As a Pilates teacher I’m often asked one of two questions when I tell people what I do for work; “What exactly is Pilates?” or, “Pilates… That’s good for your core, right?”
I am a full time Pilates teacher here on the beautiful island of Maui and a summer guest teacher on the enchanting island of Nantucket. I believe in laughter, and that laughing will connect you to your core better than any piece of equipment. When my clients laugh during our sessions, I often tell them to hold their “laugh belly” forever!
Pilates is a series of controlled movement exercises created to build flexibility, muscle strength, balance, and endurance. Emphasizing spinal and pelvic alignment, breath control, and developing a strong core or center, this method is often taught with the use of spring-guided apparatus. However, in order to understand the distinct advantages of Pilates as a practice one must truly understand what it means to strengthen or work your “core.”
Your “core” or “center” is a deeply rooted powerhouse that is ultimately the key to creating optimal physical strength, health, and movement throughout your entire body. This powerhouse consists of your lower abdominal muscles, pelvic floor, inner thighs, and upper hamstrings. These muscles tend to be weak in most people, especially postpartum mommies whose muscles have been stretched beyond belief with pregnancy and childbirth. Only by integrating with this center is your body free to move as one working unit. If you think of the ocean for example, it is so soft to the touch, but can build into a powerful force when gathered into one fluid motion when creating a wave. When properly aligned and integrated your body can create that same connection, fluidity, and force.
A good example is a simple exercise that activates that hard to find pelvic floor. Grab a yoga block or even a throw pillow. Lay on your back with your knees bent. Place the block/pillow between your inner thighs and gently squeeze. Draw your belly into your back so much so that your lower back presses into the ground (this will curl your seat up). Release and repeat. When this becomes easy, press your heels into the floor continuing your curl into a lift off the ground.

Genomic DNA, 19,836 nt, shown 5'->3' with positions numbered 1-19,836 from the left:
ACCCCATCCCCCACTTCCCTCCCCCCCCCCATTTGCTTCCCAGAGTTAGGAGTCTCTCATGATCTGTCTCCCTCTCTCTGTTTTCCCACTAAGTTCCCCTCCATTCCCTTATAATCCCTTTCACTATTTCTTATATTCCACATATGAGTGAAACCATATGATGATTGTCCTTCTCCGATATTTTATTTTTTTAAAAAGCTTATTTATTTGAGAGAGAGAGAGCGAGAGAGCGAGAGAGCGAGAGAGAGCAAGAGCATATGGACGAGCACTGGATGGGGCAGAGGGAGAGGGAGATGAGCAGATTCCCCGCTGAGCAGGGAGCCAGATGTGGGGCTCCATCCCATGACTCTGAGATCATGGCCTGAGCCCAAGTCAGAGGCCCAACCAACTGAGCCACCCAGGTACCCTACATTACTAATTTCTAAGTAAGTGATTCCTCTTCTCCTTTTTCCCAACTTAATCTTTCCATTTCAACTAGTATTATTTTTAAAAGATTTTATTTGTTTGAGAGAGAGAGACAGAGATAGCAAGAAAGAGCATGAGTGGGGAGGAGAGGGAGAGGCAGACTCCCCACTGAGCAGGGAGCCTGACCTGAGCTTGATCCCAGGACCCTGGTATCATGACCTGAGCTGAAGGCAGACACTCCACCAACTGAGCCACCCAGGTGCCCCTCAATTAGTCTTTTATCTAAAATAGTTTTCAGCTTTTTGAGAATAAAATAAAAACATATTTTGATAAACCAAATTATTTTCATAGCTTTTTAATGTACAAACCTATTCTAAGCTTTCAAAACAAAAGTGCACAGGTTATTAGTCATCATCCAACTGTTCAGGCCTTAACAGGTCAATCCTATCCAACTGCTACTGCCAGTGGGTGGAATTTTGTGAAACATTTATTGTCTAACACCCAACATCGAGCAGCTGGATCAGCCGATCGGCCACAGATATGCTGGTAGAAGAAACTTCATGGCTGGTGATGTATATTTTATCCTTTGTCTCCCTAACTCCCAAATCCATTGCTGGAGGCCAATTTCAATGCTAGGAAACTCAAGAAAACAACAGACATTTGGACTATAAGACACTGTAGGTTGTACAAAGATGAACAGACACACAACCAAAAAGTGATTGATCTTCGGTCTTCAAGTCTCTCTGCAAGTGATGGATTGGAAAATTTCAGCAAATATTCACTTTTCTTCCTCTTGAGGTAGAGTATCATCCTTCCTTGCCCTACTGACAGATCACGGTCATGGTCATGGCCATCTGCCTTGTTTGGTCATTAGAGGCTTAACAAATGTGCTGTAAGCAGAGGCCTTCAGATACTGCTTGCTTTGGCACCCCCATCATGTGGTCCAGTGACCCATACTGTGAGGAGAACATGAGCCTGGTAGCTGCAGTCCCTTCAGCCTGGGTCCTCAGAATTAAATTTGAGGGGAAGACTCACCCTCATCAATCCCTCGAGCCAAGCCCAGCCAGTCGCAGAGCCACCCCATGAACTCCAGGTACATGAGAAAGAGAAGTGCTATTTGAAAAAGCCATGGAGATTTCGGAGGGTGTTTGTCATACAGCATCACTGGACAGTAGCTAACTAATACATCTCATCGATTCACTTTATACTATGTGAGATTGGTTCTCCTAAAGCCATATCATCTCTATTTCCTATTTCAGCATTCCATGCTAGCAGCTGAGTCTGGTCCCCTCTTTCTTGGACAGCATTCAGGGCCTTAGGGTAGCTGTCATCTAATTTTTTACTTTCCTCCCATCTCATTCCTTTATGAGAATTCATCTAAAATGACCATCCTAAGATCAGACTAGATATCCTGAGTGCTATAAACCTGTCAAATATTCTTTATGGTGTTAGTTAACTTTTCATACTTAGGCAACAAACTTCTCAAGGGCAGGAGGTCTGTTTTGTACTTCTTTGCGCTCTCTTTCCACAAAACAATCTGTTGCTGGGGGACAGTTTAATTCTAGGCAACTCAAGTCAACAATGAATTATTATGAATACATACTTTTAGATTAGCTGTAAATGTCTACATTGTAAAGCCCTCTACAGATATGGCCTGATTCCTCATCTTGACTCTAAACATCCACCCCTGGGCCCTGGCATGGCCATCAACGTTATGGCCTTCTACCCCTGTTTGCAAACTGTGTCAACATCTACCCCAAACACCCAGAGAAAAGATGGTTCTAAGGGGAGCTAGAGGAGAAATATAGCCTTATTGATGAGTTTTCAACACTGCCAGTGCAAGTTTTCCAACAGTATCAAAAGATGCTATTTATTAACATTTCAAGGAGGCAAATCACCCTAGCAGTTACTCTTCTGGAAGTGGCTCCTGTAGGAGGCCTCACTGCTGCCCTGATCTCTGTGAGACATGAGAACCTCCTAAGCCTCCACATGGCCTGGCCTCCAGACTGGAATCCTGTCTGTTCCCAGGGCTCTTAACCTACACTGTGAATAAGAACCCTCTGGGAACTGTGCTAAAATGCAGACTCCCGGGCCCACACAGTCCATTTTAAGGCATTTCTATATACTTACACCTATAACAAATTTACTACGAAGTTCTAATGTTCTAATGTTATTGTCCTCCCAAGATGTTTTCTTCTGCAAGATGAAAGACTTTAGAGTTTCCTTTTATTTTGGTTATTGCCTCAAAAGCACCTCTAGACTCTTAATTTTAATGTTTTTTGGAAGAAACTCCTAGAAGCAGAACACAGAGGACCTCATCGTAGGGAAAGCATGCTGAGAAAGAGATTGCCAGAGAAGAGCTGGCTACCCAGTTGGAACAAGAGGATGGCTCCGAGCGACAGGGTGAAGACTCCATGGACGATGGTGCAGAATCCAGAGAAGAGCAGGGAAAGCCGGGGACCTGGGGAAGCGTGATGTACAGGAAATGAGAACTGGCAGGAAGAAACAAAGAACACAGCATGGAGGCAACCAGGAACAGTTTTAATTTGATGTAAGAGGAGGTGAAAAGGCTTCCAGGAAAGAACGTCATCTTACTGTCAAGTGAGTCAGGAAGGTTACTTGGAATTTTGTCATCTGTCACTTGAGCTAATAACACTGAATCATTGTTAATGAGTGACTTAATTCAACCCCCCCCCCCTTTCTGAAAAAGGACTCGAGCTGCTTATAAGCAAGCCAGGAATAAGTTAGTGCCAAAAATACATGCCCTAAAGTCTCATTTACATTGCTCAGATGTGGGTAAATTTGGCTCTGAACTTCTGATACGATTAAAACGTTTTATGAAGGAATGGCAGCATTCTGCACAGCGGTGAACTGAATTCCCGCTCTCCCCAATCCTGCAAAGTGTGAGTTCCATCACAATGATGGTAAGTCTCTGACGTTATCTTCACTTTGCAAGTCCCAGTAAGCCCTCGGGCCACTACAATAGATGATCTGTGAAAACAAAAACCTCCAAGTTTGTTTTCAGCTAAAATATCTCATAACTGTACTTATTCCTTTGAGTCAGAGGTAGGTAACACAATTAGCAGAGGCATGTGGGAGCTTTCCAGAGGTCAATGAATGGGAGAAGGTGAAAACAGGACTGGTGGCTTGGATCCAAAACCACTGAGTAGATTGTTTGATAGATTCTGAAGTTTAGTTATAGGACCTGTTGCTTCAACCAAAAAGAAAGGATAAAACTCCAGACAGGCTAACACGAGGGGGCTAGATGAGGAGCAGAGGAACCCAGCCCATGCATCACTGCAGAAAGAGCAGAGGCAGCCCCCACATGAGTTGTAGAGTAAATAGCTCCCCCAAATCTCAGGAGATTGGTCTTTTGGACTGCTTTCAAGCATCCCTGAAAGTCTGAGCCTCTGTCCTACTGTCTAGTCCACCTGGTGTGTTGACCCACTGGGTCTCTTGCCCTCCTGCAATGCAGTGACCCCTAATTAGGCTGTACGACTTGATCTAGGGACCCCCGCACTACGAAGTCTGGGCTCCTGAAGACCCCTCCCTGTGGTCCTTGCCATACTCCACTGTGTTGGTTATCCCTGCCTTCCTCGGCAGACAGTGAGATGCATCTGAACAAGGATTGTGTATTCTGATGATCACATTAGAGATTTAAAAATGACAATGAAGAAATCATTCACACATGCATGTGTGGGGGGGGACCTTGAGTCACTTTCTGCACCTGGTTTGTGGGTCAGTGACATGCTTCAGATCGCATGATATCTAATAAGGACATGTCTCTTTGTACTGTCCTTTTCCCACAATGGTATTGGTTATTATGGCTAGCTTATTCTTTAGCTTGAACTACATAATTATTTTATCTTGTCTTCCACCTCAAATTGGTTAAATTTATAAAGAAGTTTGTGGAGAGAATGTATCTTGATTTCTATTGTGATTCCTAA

Unlike other body conditioning routines that focus only on certain elements of your body’s fitness, Pilates as a practice takes a deeply corrective, and fundamental approach to your body’s overall health and fitness, which doesn’t end when you leave a session. Pilates is movement, thoughtfully guided to bring your whole body, an ever-evolving form, fluidly into its’ most integrated and effective state.
As a teacher, I focus on understanding how each person moves throughout their individualized day and how they may be adjusting or compensating to weakness or pain with repetitive, sustained, and/or improper body alignment. I remind clients often that the work they do with me is just 2 to 3 hours a week but that the greatest gift of Pilates will come as they take what they learn about their bodies in our sessions and integrate that connective movement into the other 165 hours of their weeks.
Ask yourself, how can YOU, in whatever YOUR life involves, keep your body working to its fullest healthy, strong, and pain free state?
If you have any questions or want to find out more you are welcome to check out my website and blog at www.alaynaleepilates.com or contact me at firstname.lastname@example.org or call (808) 250-5803.
Mahalo and Aloha!
Image Credit: Alayna Lee Pilates